Of the many flooring solutions that suit residential properties, few are as involving as wood flooring. The sheer amount of industry ‘buzzwords’ and technical descriptions often confuse homeowners, which is why we’ve teamed up with Jonathan Sapir to bring you this handy guide to understanding wood flooring. Jonathan is the MD of WoodandBeyond, a UK based hardwood supplier.
When choosing suitable floorboards, you should consider the following aspects: types of wood, the most suitable type, the grade of the wood, the finish of the floorboards.
Types of wood flooring
The wood flooring industry offers two very distinct types of floorboard, which makes wood flooring more versatile around your home.
- Solid Wood Flooring – each floorboard is made from 100% natural wood, typically hardwood as these are slower growing trees that are harder than softwood. Popular species of hardwood used in flooring include oak and walnut.
- Engineered Wood Flooring – each floorboards will also contain natural wood, however only as a top layer in thickness of 3mm to 6mm thick. Its backing contains manmade materials such as Plywood, MDF and even softwood. The use of natural wood as the top visible layer means that engineered floorboards look identical to solid when fitted.
Choosing the most suitable type of flooring
Of the two types, the solid option offers superior service life and you can sand and recoat the floor many times during its lifetime. It’s suitable for most interiors (natural wood does not cope well in humid and moist environments such as in the bathroom or kitchen areas) and in most properties from residential to commercial. It can however warp from excessive heat, for example, when fitted over under floor heating.
In these areas, engineered wood comes into its own as the manmade backing means that it can be fitted across the entire property, including over under floor heating. Engineered flooring may not share the same service life of solid flooring, however its versatility makes it the only choice when fitting wooden flooring in unusual circumstances where conditions prove challenging to solid wood.
All woods display features such as sapwood, knots, holes and colour variations. The presence of these natural features is based on the grade. Higher grades will display minimal colour variations, little or no sapwood and knots. Of course, lower grades will display the opposite including holes that are filled with black resin filler to create a smooth board. Grade is not an indication of quality, it’s simply a visual indication determined by the proximity of the wood to the centre of the log. Woods that have been sourced from the centre of the log are the higher grades and vice versa.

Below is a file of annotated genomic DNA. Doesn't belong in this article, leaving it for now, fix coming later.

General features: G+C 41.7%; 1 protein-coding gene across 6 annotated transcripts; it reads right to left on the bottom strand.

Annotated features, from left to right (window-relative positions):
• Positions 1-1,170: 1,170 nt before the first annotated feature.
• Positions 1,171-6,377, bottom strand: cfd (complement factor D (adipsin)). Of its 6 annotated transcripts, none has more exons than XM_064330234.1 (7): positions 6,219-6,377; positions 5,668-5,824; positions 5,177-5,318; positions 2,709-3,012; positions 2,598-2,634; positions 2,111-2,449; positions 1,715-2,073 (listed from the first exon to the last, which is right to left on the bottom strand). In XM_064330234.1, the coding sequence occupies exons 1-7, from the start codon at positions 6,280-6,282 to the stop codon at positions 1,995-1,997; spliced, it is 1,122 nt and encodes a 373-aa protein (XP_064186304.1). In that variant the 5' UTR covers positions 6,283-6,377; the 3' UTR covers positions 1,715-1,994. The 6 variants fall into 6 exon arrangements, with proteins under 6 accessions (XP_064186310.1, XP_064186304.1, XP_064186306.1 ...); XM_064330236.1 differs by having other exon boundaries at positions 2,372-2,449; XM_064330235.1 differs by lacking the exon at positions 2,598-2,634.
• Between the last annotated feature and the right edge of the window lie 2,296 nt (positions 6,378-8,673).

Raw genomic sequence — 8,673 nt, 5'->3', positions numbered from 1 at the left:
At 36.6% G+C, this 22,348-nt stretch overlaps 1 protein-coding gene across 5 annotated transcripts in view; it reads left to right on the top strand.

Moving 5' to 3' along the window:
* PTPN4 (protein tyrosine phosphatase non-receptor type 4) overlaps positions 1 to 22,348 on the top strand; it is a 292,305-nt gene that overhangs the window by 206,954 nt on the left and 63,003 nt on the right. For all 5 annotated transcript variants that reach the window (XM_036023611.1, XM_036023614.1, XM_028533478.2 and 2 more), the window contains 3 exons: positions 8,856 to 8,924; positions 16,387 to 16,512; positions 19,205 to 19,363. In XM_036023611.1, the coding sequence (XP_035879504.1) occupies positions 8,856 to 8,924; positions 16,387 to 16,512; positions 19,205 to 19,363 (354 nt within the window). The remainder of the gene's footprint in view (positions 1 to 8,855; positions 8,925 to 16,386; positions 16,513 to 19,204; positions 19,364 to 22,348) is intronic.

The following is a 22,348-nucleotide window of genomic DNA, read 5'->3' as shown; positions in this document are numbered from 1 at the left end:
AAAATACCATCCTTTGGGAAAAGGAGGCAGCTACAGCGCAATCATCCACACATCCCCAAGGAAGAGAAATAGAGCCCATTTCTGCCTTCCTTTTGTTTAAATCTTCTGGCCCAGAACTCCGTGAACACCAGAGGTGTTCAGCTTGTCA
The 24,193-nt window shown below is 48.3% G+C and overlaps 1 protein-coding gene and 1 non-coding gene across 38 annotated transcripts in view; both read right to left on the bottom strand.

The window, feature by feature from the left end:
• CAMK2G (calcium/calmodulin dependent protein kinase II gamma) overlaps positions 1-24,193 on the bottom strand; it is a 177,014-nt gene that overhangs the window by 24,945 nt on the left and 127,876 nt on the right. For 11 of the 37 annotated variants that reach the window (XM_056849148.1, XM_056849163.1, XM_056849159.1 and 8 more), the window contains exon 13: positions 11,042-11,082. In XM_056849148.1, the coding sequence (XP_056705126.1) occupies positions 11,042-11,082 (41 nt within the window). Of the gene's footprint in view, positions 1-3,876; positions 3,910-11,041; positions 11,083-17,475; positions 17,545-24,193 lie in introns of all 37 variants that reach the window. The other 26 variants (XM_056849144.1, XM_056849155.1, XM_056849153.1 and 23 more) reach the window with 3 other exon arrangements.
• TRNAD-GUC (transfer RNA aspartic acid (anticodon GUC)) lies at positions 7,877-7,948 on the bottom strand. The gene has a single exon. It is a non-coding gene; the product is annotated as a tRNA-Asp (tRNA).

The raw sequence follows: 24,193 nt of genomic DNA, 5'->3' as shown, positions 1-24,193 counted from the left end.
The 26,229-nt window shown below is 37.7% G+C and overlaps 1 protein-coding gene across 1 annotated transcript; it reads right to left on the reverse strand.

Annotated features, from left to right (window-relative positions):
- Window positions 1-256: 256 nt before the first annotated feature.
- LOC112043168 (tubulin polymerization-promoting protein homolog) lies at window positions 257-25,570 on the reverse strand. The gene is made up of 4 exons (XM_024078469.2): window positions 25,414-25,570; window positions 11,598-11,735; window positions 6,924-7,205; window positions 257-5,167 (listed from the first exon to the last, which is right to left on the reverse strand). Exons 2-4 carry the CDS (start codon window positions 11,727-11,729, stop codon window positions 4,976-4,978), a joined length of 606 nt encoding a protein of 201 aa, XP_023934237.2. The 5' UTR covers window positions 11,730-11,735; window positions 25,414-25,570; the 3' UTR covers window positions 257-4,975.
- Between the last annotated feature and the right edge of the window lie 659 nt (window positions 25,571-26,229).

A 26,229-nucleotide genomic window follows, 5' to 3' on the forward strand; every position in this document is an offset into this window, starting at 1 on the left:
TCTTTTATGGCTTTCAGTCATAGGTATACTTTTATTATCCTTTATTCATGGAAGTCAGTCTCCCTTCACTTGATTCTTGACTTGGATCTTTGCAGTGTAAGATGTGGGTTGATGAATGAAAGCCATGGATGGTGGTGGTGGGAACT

- Prime OR AB Grade – This is the highest grade so it’s also the dearest. Colour variation is minimal and so is the presence of sapwood and knots.
- Select OR ABC Grade – Also considered a type of high grade, you may start to notice random sapwood and knots in sizes of up to 20mm.
- Natural OR ABCD Grade – Colour variations, sapwood and knots of up to 30mm in size are to be expected as well as black resin used to fill holes in the wood.
- Rustic OR CD Grade – Significant colour variations and knots of up to 35mm are to be expected as well as sapwood and black spots from the resin filler.
Wood Flooring Finishes
The last consideration is the finish. This is a semi translucent layer that’s applied on the exterior of the floorboard to provide basic protection from wear and tear and help achieve a certain look. Wood flooring may come unfinished thereby allowing you to apply your finish of choice or more often it comes pre-finished based on combinations of lacquer and oil. The choice of finish, whether shiny or more natural, is completely your own.
While you can buy your wooden flooring at WoodandBeyond, here at Rated People you can find a local flooring fitter to help you with installing your wooden flooring. Simply post your job for free and receive up to three quotes.